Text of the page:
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Badger Guns Sued After Milwaukee Cops Shot in the Line of Duty

Image: Milwaukee police officer Bryan Norberg, right, and Officer Graham Kunisch

Milwaukee police officer Bryan Norberg, right, and Officer Graham Kunisch talk in their captain's office in Milwaukee on Sept. 9, 2009. Norberg and Kunisch were both shot on June 9, 2009, by Julius Burton. (AP Photo/Morry Gash) Morry Gash / AP, file

A rare trial that pits two injured police officers against one of the top sellers of crime-linked guns in the nation is set to go before a Milwaukee County jury on Monday.

The case, which could have implications for weapons sales across the U.S., involves a pair of Milwaukee officers who were seriously injured by guns purchased illegally from local dealer, Badger Guns. The officers are seeking financial compensation and are suing for negligence, claiming that the West Milwaukee gun shop didn't have enough safeguards in place to prevent firearms from getting in the wrong hands.

"The purpose behind this suit is to compensate victims of Badger Guns' negligence, but also to create an incentive for gun dealers to act responsibly," said Jonathan Lowy, a lawyer with the Brady Center to Prevent Gun Violence, which is representing the officers.

While cases against gun dealers for negligently supplying criminals are not unusual, they are typically settled out of court and do not go to a jury trial. Jury selection starts in this case on Monday, and opening arguments are expected by Tuesday morning.

"I do not know of any other cases like it. I think this is a new theory," said Marquette University law professor and former Wisconsin Supreme Court Justice Janine Geske. "It's a new attempt to try to deal with the guns that come out of some of these gun stores."

Guns Intentionally Being Made Untraceable 2:54

The plaintiffs — police officer Bryan Norberg and former officer Graham Kunisch — were shot in the line of duty in 2009, both in the face. The extent of their injuries will be discussed at trial, but Lowy said both have "permanent damage" and called them "strong, brave people."

The gun used in their shooting was sold through a straw purchase — a sale of a gun to a buyer who is acquiring it on behalf of someone not legally allowed to buy guns themselves.

The straw buyer, Jacob Collins, bought the gun for Julius Burton, an 18-year-old with an arrest record, according to reports. He pleaded guilty to two counts of attempted first-degree homicide, and both received prison time.

"I think everybody in the gun debate on both sides would agree that convicted felons shouldn’t be having access to these guns," Geske said. "But rather than just focusing on the offenders themselves, which is what the gun store says, [this case is] focusing on the behavior of the gun store."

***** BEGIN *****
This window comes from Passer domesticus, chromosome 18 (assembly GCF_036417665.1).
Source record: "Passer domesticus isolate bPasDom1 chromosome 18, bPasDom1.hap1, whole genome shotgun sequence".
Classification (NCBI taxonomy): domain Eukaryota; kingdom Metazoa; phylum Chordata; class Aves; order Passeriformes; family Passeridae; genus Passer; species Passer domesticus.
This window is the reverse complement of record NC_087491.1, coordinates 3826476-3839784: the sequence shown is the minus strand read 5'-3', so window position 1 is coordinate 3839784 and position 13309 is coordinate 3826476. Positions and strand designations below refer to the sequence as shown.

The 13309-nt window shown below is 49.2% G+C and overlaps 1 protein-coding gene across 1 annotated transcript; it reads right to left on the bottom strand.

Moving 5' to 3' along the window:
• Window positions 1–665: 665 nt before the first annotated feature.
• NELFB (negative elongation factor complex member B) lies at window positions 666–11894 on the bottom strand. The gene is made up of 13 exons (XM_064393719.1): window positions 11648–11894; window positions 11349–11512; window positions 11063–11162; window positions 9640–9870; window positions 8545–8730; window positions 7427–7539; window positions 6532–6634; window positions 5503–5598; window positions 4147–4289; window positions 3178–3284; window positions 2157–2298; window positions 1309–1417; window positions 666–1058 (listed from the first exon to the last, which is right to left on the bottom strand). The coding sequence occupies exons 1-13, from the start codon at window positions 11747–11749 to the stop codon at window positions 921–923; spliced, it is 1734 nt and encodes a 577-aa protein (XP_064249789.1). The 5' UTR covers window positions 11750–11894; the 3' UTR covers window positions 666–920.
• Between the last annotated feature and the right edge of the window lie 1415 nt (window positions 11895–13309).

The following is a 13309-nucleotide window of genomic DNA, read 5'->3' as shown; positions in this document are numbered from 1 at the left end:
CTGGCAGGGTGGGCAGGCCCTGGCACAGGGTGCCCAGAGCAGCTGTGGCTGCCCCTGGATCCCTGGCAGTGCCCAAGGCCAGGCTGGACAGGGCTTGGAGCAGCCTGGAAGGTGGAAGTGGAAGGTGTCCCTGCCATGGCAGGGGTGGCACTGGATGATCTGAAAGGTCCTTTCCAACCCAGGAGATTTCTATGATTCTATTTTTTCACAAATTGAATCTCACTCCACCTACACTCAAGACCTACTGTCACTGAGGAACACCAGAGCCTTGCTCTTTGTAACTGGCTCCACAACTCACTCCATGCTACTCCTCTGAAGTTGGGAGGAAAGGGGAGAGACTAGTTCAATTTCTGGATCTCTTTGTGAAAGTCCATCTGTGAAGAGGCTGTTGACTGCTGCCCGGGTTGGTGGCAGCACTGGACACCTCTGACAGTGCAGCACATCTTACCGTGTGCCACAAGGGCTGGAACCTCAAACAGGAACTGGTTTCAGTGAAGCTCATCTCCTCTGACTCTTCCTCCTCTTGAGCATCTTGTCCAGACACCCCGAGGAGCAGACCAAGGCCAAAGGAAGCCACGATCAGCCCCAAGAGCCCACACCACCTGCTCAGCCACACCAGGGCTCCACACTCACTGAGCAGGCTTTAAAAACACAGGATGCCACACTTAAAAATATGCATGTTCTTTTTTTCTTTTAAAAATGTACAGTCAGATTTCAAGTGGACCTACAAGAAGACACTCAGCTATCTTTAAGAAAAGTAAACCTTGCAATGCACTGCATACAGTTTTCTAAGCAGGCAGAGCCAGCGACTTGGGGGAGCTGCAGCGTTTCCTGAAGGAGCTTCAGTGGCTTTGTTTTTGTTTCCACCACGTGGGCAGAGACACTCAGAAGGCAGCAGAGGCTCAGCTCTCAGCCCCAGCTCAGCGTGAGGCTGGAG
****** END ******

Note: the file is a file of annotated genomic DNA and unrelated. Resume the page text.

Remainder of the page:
The case is "an attempt to put responsibility on those gun stores to do everything they can to make sure those guns aren't falling in the hands of felons," she added.

"Gun dealers across the country are on notice now that if they put profits over people and irresponsibly supply the criminal market, we'll seek to hold them accountable."

Badger Guns has been beleaguered by so many federal law violations that the bureau of Alcohol, Tobacco and Firearms recommended its license be revoked. As a result, it has changed its name and ownership numerous times in order to stay open legally. A gun shop by the name of Brew City Shooters Supply now resides at its location, owned by the brother of Badger Guns. The shop was also called Badger Outdoors at one point; under that name, it was at times the No. 1 seller of guns used in crimes in the nation, moving 537 guns that were recovered from crimes in 2005 alone, according to the ATF.

"The overwhelming majority of gun dealers are responsible business people who take their responsibility to keep guns out of the hands of the wrong people very seriously," said Lowy, adding that only about 1 percent of gun dealers sell over 10 or more guns that are recovered in crimes per year.

"Badger sold hundreds," he said. "That tells you a lot."

Image: Milwaukee police officer Graham Kunisch points to the spot on his face where he was shot
Milwaukee police officer Graham Kunisch points to place he was shot. Morry Gash / AP, file

James Vogts, a lawyer for Badger, did not respond to repeated calls and emails from NBC News for comment, but has told the Milwaukee Journal Sentinel the owners of Badger Guns and Badger Outdoors took steps to prevent criminals from getting guns. He called the plaintiffs' allegations a smear campaign against the owners.

The two officers weren't the only members of the police force hurt by Badger guns: Between 2007 and 2009, six Milwaukee police officers were injured by guns sold by Badger Guns or Badger Outdoors, according to the suit.

The trial is expected to last for three weeks. In September, regardless of this trial’s outcome, a second case involving two other injured Milwaukee officers is expected to go to trial.

"Gun dealers across the country are on notice now that if they put profits over people and irresponsibly supply the criminal market, we'll seek to hold them accountable," Lowy said.